5. Sometimes it is time to shed what is old, like old clothes that no longer fit. I am thankful that I am making time to do that.

A fence lizard that appears to be shedding part of its skin on the right arm

6. Inner beauty is not always as easily seen, but by paying attention to the how people act in their everyday lives, one can often discover their inner beauty. I am thankful for opportunities to discover the goodness in others.

Yellow ruffle-petaled tulip with broad red stripes in the middle of each of the petals with the dark, almost black anthers and bright yellow stigma seen deep in the middle of the tulip

7. I am thankful for discovering that newspapers.com has a newspaper called The St. Paul Journal (St. Paul, Kansas) in their database. I love the feature that allows me to attach articles to my ancestry.com tree.

8. I am thankful for all the exercise I got this week by just trying on old clothes to see if they still fit, and repeating those actions over and over again.

9. Watching young people, and older people share some of their talents tonight at a church activity was an enjoyable way to spend on hour. I am thankful for those who plan, prepare, and practice in order to bring enjoyment to others.

10. I am  thankful for how my husband quietly did things here at home, and encouraged and allowed me to get away to go to a tulip festival with a friend this week.


 

Thursday, April 19, 2018

Finish the Sentence Friday - Stream of Consciousness, Home

The challenge this week is to write a post for the Finish the Sentence Friday - Stream of Consciousness, Home within five minutes. I'm thankful that there seems to be a little leeway given as far as the five minute limit, as I seem to struggle with that. Thank you Kristi Campbell, host, at Finding Ninee, and Kenya G. Johnson, co-host, at Sporadically Yours realizing that this is a challenge for some.



All of these words beginning with the letter P are reflections of our home. You might wonder why I chose the letter P. Perhaps it was because I just saw so many things right in front of my eyes that started with the first letter of my name.

Plants - African violets, Christmas cacti, begonias, mother-in-law plant, peace plant, orchids, coffee plant, rubber plant, aloe vera plant, jade, Norway pines, and a few other plants, air ferns, and a few other plants

Piano and piano music - Our old upright piano is the one on which I learned to play the piano when I was a child. 

Prints - A couple of watercolor prints, one of birds, and one of an old New England scene with many of the same colors seen in our home

Pinewood - Our ceilings are made of knotty pine and a file box my husband made before he left for college is made of knotty pine. That box now has Christmas cacti sitting on it.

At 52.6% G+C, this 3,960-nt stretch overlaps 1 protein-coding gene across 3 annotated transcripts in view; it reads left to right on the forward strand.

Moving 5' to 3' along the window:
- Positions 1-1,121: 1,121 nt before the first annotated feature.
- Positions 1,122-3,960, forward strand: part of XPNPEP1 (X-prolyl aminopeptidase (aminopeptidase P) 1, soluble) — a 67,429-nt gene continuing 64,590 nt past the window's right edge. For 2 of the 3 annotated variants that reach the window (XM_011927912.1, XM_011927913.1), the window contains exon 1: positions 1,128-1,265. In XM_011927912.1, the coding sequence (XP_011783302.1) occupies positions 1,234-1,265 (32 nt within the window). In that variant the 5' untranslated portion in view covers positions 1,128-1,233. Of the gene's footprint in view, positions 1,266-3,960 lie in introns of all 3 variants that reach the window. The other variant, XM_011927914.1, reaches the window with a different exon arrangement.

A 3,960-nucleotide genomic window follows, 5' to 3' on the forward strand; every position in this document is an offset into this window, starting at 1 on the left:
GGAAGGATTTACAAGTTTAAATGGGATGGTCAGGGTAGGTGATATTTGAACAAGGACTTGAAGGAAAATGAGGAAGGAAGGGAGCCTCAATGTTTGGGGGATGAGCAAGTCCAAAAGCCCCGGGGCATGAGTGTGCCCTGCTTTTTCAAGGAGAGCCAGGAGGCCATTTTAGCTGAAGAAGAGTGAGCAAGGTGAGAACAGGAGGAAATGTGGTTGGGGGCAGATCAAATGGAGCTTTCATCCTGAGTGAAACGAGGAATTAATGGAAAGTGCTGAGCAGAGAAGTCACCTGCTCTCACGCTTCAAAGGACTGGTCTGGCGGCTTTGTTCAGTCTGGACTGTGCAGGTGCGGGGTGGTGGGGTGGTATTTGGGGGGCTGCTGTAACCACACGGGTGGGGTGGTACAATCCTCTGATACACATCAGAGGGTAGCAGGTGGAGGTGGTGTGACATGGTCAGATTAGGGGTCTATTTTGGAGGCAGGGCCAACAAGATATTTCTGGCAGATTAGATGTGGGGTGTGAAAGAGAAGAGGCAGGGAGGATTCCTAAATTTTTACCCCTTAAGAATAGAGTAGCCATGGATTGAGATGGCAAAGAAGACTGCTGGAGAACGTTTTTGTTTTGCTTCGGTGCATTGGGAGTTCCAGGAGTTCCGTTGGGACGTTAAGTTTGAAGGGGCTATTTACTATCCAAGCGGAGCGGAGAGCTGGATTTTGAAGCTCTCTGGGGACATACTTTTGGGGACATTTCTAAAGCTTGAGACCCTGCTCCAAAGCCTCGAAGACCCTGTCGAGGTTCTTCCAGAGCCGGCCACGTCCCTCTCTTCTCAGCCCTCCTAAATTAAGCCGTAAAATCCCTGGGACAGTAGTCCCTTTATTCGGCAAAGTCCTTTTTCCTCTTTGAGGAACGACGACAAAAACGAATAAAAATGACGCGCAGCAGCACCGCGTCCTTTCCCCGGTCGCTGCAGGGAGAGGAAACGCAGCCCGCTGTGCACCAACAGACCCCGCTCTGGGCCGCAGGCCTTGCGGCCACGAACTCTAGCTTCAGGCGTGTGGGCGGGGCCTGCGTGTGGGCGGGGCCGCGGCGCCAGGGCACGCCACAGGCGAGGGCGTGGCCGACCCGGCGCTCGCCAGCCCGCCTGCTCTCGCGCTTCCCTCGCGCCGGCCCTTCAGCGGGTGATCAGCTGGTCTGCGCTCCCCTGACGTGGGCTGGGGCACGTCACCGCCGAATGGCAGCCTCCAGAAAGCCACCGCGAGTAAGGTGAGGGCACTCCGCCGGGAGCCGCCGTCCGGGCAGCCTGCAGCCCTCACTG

Ports - For charging various devices

Pumped up exercise ball - This ball is often seen resting on top of the exercise bike, both of which await me using them, separately of course.

Pillows - A few pillows make sitting, or lounging, on sofas more inviting and also comfortable.

Papers - These include bills waiting to be paid, papers to be filed, and junk mail to be recycled.

Publications - Scriptures, a few magazines, collection of cookbooks, lots of reference books and materials, and so many more, too numerous to name.

Pellet stove - We got rid of our wood stove when it became physically too difficult to get wood, and chop and stack it. The pellet stove is a cleaner burning stove too.

People - My husband and I and those who come to visit

Photos - Hanging on the walls are blown up photos that we have taken of birds, flowers, and wildlife. We also have photos of our extended family and one picture of some ancestors in which they are standing in front of a covered wagon. Photos of our children standing in front of the temples where they were married is a reminder of beautiful memories.

Portrait - A portrait of the Savior hangs above our piano. Having His picture there is a daily reminder of His example of the type of people we should try to be.

Peaceful colors - Soft blue/green carpet and a couple of chairs in variations of the same colors, as well as light cocoa colored sofas 

Place of refuge - I believe and strive to make our home a place of refuge, where it feels good to be.


Click link to see source


Wednesday, April 18, 2018

Six Sentence Stories - Hatch

At first I thought the cue for this blog hop was a joke. Could it possibly be that a word we hear so often in the blog hopping world could be the one presented? Denise at Girlie on the Edge wasn't kidding after all it turns out. So this is it. Six Sentence Stories - Prompt. So click the link and see what other bloggers did with the word prompt in their six sentence stories. 

WELL, I'm not sure where  my focus was when I checked  to see what the prompt word was early in the week, but when I went to link up, I discovered that the joke was on me. The prompt word wasn't prompt after all. It is Six Sentence Stories - Hatch. So let's see what creative thing I can do to make my six sentence story still work. Feel free to laugh at my error. I did!